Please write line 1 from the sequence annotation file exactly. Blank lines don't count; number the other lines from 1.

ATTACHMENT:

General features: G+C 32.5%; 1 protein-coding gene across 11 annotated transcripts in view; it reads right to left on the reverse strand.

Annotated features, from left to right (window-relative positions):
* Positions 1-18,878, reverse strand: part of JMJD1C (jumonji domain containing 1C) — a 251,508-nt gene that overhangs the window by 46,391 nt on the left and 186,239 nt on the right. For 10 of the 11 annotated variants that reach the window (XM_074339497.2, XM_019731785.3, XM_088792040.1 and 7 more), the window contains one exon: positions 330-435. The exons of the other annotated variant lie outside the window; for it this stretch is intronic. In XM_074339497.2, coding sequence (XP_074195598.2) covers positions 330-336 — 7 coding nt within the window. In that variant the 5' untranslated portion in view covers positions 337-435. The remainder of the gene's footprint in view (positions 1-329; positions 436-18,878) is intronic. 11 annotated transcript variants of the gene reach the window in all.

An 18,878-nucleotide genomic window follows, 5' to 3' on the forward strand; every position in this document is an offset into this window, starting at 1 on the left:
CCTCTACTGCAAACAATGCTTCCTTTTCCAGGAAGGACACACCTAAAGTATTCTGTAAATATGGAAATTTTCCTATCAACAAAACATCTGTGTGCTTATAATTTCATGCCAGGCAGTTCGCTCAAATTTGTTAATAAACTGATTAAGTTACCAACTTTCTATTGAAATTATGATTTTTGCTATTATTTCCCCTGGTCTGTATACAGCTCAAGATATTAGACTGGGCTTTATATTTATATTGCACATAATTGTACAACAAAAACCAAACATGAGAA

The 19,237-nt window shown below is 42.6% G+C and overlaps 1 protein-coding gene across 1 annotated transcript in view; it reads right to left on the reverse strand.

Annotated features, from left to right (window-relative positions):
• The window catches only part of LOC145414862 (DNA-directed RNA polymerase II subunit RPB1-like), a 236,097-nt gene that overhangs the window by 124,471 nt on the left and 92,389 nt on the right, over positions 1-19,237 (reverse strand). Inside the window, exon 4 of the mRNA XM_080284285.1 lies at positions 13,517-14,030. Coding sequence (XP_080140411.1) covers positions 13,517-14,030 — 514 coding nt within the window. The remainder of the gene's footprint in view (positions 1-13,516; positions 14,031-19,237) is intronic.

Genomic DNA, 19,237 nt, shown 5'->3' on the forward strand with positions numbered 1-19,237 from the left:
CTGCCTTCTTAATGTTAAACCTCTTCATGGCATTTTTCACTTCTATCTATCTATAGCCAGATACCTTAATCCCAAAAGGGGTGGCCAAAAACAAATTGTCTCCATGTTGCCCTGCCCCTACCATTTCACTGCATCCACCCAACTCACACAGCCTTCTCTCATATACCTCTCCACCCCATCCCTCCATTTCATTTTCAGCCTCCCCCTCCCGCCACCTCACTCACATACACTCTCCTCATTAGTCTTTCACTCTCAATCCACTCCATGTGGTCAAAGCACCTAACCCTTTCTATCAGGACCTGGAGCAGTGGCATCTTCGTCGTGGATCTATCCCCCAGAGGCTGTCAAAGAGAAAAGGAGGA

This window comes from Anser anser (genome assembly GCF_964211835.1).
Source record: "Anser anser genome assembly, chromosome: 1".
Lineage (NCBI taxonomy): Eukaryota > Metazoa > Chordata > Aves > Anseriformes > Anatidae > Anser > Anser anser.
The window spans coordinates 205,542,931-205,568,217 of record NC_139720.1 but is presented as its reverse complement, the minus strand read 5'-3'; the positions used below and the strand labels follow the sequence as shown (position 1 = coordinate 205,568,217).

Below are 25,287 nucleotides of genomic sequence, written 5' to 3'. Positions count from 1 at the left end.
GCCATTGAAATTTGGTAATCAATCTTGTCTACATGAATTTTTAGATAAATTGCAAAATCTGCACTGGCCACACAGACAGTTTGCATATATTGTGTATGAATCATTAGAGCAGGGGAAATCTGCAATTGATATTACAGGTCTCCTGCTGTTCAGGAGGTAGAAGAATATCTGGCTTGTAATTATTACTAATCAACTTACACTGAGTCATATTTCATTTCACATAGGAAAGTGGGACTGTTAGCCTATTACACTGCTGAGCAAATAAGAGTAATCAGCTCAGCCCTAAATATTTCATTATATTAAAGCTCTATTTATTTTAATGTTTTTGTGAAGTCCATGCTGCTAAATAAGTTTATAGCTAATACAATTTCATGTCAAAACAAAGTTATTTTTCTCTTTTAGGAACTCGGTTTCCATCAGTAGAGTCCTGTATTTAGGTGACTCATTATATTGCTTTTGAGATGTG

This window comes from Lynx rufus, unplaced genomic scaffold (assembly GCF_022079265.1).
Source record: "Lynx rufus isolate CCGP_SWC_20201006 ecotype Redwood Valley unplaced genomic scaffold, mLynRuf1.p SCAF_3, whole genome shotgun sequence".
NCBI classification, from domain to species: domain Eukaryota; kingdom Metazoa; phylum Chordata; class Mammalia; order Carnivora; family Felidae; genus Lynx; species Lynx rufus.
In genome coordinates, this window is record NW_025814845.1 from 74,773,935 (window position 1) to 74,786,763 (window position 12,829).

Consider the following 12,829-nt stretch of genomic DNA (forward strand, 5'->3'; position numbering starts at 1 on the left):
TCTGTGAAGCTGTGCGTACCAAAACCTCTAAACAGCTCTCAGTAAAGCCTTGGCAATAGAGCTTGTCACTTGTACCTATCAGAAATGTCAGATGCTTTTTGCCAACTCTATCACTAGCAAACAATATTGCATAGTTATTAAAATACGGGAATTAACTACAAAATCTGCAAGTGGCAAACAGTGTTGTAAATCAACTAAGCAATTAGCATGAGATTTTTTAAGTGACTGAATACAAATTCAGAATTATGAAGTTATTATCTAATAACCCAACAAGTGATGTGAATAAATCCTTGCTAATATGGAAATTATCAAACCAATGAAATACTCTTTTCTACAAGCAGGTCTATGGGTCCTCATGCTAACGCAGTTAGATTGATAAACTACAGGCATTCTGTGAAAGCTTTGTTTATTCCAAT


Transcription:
General features: G+C 32.5%; 1 protein-coding gene across 11 annotated transcripts in view; it reads right to left on the reverse strand.